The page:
Platen pressure: 330 gf/cm

Peeling angle against image receiving sheet: 45

Energy applied from thermal head: 18 mJ/mm2, 15 mJ/mm2

Printing speed: 4 inch/sec

Image receiving coated paper with an absorption of sheet: 4.00 ml with respect to first-class liquid paraffin in accordance with Bristow's method as defined in J.TAPPI No. 51, and a smoothness of 2,000 sec in terms of Bekk's smoothness.

Printing pattern: (a) CODE 39 parallel bar code (Narrow bar code is printed with a thickness of 2 dot by a thermal head of 8 dot/mm.) (b) Four solid black portions with

an area of 6 mm by 7 mm.

Environmental conditions: 20 C., 60%RH

In the above thermal image transfer test, the following items were evaluated:

(1) Image density

The image density of the solid black portions obtained by each time of 1st, 2nd, 3rd, 4th and 5th printings was measured by a McBeth densitometer RD-914.

(2) Complete exfoliation of ink layers

The occurrence of complete exfoliation of ink layers from the support was evaluated by visual inspection.

(3) Resolution of obtained images

It was observed by visual inspection whether white non-printed spots were present in the bar code images of Code 39 parallel bar code.

In addition to the above, the occurrence of blocking phenomenon was checked by the following method:

(4) Blocking phenomenon

Each of the thermal image transfer recording media was folded and stored in such a fashion that the PET film of the upper portion was brought into contact with the resin layer of the lower portion of the recording medium, and allowed to stand at 50 C. for 24 hours with the application of a load of 2 kg/cm2 thereto. After the storage of 24 hours, the recording medium was cooled to room temperature and the occurrence of the blocking phenomenon was confirmed by visual inspection.

The results are shown in Tables 1 to 3.

              TABLE 1______________________________________  Image Density  1st     2nd    3rd       4th  5th______________________________________Ex. 1-1  1.00      1.02   0.98    0.96 0.92Ex. 1-2  1.34      1.36   1.12    0.84 0.63Ex. 1-3  1.12      1.16   1.11    1.08 1.04Ex. 1-4  0.97      0.94   0.92    0.87 0.80Ex. 1-5  1.30      1.33   1.10    0.91 0.70Ex. 1-6  1.19      1.24   1.16    1.10 1.05Ex. 1-7  1.10      1.13   1.08    1.04 1.00Ex. 1-8  1.13      1.15   1.10    1.06 1.03Ex. 1-9  1.16      1.20   1.14    1.10 1.07Ex. 1-10 1.20      1.25   1.17    1.10 1.04Comp.    0.41      0.39   0.38    0.38 0.35Ex. 1-1Comp.    1.35      1.37   1.00    0.61 0.30Ex. 1-2______________________________________ (Note): The thermal energy applied to the recording medium from the thermal head was 18 mJ/mm2 in this thermal image transfer test.

              TABLE 2______________________________________  Image Density  1st     2nd    3rd       4th  5th______________________________________Ex. 1-1  0.92      0.94   0.90    0.86 0.82Ex. 1-2  1.24      1.26   1.00    0.79 0.60Ex. 1-3  1.04      1.06   1.00    0.98 0.94Ex. 1-4  0.89      0.84   0.81    0.77 0.70Ex. 1-5  1.22      1.25   1.02    0.83 0.63Ex. 1-6  1.18      1.23   1.14    1.08 1.02Ex. 1-7  1.02      1.05   1.00    0.96 0.91Ex. 1-8  1.04      1.06   1.00    0.95 0.91Ex. 1-9  1.06      1.09   1.04    1.00 0.97Ex. 1-10 1.18      1.22   1.18    1.11 1.07Comp.    0.37      0.38   0.37    0.36 0.33Ex. 1-1Comp.    1.28      1.32   1.07    0.60 0.34Ex. 1-2______________________________________ (Note): The thermal energy applied to the recording medium from the thermal head was 15 mJ/mm2 in this thermal image transfer test.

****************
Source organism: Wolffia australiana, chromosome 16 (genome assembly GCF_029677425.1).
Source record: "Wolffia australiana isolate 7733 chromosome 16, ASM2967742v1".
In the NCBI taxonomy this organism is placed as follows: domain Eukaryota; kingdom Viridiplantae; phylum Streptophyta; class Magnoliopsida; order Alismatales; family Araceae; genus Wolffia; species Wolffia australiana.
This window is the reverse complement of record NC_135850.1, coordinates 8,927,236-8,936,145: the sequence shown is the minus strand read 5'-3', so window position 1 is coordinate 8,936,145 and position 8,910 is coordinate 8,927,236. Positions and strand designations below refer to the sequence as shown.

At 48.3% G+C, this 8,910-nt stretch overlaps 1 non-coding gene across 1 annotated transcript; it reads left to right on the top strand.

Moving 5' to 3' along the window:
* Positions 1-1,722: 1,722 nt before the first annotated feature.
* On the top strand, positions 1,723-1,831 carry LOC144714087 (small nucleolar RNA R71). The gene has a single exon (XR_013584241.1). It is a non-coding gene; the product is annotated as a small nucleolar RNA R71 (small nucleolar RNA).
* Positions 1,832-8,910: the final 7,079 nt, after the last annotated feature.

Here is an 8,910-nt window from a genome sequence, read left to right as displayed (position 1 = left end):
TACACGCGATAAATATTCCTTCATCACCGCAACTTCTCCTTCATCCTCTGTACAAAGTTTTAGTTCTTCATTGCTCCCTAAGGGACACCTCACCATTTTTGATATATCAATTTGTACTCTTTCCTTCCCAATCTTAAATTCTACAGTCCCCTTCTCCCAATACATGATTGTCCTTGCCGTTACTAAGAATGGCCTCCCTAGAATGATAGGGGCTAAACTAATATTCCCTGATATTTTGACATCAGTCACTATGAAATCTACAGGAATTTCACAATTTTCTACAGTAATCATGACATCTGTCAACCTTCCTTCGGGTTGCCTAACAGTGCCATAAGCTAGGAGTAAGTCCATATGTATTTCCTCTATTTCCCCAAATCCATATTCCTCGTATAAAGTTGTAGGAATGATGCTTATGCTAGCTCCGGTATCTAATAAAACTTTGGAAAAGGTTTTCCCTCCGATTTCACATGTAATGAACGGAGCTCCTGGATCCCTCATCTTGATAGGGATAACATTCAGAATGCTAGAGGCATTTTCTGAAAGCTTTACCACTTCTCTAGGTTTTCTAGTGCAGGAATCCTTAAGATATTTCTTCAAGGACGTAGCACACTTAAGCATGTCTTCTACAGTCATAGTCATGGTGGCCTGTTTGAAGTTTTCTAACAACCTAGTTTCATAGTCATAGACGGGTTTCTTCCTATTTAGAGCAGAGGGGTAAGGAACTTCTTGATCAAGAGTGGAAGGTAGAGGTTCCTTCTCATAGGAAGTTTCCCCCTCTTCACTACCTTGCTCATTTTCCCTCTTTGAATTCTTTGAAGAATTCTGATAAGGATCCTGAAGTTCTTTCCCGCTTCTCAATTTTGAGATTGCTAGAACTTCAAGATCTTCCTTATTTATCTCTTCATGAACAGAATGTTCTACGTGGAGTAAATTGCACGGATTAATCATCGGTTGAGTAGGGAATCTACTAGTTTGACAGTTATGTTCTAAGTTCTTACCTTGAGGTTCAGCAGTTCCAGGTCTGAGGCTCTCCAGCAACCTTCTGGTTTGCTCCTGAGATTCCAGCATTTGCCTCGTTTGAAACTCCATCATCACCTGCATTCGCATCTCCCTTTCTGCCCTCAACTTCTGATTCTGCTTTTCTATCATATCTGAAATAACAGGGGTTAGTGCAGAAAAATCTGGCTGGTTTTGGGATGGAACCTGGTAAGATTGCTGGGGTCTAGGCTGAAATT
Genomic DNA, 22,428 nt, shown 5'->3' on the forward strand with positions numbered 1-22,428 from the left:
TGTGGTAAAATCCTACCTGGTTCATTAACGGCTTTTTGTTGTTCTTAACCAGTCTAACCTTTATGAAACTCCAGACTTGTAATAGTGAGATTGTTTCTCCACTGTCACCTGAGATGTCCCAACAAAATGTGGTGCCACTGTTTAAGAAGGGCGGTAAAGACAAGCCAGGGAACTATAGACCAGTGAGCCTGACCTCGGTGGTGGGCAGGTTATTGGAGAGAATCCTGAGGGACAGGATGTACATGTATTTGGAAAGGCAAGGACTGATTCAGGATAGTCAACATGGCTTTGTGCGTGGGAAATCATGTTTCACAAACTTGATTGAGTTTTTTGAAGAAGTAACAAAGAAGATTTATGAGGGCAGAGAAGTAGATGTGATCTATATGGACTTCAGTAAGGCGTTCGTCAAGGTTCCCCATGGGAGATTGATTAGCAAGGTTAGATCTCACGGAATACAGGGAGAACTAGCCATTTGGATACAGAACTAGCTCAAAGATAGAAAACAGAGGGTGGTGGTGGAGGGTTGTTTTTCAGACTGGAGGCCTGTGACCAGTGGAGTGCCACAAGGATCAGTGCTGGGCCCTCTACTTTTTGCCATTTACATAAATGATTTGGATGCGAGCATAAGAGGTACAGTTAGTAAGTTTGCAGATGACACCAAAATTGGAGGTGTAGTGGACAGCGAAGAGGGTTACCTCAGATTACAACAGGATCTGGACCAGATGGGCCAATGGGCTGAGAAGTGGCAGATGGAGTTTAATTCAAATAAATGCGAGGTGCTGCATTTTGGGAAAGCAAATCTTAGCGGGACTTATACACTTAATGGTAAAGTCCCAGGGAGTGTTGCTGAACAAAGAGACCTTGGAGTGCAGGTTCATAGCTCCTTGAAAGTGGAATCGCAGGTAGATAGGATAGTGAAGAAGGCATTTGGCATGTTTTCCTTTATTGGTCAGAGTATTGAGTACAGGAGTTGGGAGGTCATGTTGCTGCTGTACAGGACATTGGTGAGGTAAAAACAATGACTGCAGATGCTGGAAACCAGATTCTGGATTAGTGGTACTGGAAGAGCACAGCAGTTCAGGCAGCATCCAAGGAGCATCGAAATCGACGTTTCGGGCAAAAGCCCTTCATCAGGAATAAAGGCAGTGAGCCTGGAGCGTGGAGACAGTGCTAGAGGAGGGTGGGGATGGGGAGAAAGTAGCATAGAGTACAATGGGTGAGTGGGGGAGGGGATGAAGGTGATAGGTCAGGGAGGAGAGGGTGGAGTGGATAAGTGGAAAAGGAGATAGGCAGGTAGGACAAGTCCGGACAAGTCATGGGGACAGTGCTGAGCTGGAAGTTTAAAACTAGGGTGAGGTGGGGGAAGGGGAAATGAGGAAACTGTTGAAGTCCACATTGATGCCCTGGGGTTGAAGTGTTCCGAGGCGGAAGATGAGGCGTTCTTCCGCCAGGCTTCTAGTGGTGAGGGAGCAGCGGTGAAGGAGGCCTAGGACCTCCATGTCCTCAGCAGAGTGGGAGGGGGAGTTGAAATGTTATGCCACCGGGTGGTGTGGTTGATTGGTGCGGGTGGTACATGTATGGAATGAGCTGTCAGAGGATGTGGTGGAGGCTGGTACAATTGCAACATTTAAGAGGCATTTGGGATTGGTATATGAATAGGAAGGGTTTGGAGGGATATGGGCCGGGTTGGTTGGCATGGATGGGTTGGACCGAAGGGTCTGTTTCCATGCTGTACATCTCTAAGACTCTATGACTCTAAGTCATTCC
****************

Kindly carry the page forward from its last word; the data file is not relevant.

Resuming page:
TABLE 3______________________________________  Complete  Resolution                      Occurrence of  Exfoliation            of Obtained                      Blocking  of Ink Layers            Images    Phenomenon______________________________________Ex. 1-1  Δ     Δ   ΔEx. 1-2  Δ     Δ   ΔEx. 1-3  Δ     Δ   ΔEx. 1-4  Δ     Δ   ΔEx. 1-5  Δ     Δ   ΔEx. 1-6  Δ     Δ   ΔEx. 1-7  ◯                Δ   ΔEx. 1-8  ◯                ◯                          XEx. 1-9  ◯                ◯                          ◯Ex. 1-10 ◯                ◯                          ◯Comp.    Δ     X         ΔEx. 1-1Comp.    X           Δ   ΔEx. 1-2______________________________________ Complete exfoliation of ink layers: ◯: No complete exfoliation of the ink layers was observed. Δ: Complete exfoliation of the ink layers was partially observed. X: Complete exfoliation of the ink layers was observed at many portions. Resolution of obtained images: ◯: No white nonprinted spots were observed in the bar code images. Δ: White nonprinted spots were slightly observed in the bar code images.  X: White nonprinted spots were markedly observed in the bar code images. Occurrence of blocking phenomenon: ◯: No blocking phenomenon was observed. Δ: The blocking phenomenon was partially observed. X: The blocking phenomenon was striking.

As shown in Tables 1 and 2, the image density of the bar code images is relatively high even at the 5th printing operation, and the reproducibility of the bar code images is regarded as excellent when the thermal image transfer recording media Nos. 1-1 to 1-10 according to the present invention are employed. In particular, when the thermal image transfer recording media Nos. 1-7 to 1-10 are employed, the quality of the printed bar code images is excellent because of no exfoliation of the ink layers. Further, the thermal image transfer recording media Nos. 1-9 and 1-10 are very useful and practical because the bar code images are transferred to the image receiving sheet with excellent reproducibility and high resolution, free from the complete exfoliation of the ink layers, and in addition to the above, the resistance to the blocking phenomenon is high.

Furthermore, when the thermal energy applied to the recording medium is as low as 15 mJ/mm2, the decrease in image density is remarkably small, so that multi-printing operation can be carried out in a stable condition using the thermal image transfer recording media according to the present invention.